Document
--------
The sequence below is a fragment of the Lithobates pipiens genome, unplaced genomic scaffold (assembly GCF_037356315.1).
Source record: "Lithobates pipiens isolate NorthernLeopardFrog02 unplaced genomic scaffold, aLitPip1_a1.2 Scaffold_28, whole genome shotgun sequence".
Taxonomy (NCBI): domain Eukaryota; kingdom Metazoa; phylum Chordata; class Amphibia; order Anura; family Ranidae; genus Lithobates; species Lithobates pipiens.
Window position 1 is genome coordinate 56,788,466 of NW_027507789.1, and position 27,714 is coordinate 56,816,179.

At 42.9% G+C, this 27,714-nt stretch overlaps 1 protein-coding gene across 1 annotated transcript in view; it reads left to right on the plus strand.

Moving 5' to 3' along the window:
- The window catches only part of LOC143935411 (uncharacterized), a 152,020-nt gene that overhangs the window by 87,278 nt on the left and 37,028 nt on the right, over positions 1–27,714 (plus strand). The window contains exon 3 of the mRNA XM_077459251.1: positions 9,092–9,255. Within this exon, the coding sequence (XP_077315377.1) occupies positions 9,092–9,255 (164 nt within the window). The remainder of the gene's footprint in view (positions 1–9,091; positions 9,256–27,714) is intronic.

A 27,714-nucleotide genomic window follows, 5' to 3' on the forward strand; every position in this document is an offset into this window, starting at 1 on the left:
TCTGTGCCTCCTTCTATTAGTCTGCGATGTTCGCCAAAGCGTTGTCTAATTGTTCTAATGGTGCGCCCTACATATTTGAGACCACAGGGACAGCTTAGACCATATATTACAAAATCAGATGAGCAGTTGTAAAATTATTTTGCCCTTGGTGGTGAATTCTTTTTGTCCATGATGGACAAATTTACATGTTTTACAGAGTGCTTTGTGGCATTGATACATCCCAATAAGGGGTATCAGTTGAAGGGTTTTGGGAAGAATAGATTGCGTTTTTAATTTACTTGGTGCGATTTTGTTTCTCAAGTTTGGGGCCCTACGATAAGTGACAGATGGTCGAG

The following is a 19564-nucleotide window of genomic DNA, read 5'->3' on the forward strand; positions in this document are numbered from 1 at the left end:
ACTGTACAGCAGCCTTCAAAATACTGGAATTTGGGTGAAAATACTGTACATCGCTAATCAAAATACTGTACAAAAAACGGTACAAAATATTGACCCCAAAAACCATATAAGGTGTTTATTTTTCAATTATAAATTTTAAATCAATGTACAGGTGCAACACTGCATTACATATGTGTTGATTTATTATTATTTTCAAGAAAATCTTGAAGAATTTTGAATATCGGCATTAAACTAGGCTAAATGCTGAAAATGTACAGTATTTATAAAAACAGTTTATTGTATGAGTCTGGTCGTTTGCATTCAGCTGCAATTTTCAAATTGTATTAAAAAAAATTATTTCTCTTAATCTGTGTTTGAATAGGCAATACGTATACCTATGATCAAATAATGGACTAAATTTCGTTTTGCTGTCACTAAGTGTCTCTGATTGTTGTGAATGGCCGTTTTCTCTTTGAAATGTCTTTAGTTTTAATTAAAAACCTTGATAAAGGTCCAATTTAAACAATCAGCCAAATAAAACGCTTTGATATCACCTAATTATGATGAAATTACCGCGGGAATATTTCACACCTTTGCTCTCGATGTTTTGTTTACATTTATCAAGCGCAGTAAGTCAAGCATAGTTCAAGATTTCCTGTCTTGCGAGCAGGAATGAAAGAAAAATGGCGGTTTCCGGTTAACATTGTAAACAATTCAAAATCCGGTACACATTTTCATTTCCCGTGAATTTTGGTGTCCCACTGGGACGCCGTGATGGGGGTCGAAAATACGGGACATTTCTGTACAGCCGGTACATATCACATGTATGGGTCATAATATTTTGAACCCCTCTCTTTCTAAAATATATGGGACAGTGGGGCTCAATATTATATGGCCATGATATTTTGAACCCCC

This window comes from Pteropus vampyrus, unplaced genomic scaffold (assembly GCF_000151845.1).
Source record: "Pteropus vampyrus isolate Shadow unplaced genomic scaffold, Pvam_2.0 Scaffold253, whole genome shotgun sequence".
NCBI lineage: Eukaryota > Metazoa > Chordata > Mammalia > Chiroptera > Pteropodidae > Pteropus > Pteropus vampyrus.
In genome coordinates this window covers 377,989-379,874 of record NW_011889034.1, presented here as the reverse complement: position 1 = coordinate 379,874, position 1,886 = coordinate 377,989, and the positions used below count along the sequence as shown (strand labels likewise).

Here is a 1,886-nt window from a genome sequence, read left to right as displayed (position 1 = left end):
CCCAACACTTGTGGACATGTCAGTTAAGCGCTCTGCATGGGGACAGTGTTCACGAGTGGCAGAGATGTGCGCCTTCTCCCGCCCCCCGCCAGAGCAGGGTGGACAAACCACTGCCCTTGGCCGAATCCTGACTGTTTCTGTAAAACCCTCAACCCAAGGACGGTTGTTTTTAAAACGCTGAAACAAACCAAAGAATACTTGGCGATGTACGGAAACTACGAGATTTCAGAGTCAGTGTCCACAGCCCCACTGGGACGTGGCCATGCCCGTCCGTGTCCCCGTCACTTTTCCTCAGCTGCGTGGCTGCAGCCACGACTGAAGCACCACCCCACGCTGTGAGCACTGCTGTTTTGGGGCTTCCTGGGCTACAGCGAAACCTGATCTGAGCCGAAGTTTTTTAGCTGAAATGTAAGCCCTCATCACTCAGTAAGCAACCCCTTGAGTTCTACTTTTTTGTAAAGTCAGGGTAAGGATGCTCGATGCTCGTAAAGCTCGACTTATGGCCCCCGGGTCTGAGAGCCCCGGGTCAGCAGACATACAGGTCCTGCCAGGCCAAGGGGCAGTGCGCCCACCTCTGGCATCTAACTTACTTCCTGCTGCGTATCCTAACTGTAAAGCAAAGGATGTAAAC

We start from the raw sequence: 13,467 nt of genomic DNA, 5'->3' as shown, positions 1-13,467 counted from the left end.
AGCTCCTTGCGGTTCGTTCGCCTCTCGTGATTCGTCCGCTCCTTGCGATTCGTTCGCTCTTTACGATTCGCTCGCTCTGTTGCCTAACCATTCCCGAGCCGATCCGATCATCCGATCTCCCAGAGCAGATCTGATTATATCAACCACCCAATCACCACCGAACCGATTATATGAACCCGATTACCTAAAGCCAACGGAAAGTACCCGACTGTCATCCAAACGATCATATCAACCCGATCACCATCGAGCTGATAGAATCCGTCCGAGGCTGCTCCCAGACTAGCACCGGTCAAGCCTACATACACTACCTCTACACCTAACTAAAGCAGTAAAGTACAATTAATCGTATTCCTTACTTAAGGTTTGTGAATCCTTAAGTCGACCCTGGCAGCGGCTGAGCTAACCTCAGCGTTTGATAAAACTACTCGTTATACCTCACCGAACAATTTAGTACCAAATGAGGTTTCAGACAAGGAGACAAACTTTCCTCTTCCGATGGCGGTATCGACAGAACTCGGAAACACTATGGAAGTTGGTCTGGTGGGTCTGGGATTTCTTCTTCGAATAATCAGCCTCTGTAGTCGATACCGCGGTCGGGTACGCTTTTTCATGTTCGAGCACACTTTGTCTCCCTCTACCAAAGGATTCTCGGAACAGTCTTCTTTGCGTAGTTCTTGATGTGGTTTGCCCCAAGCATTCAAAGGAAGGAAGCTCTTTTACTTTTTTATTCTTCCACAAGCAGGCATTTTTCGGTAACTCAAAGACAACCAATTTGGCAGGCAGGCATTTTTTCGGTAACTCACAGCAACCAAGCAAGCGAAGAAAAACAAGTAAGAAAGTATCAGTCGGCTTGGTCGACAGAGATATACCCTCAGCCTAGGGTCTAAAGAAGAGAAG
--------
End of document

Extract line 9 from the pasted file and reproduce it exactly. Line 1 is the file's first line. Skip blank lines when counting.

TCTGTGCCTCCTTCTATTAGTCTGCGATGTTCGCCAAAGCGTTGTCTAATTGTTCTAATGGTGCGCCCTACATATTTGAGACCACAGGGACAGCTTAGACCATATATTACAAAATCAGATGAGCAGTTGTAAAATTATTTTGCCCTTGGTGGTGAATTCTTTTTGTCCATGATGGACAAATTTACATGTTTTACAGAGTGCTTTGTGGCATTGATACATCCCAATAAGGGGTATCAGTTGAAGGGTTTTGGGAAGAATAGATTGCGTTTTTAATTTACTTGGTGCGATTTTGTTTCTCAAGTTTGGGGCCCTACGATAAGTGACAGATGGTCGAG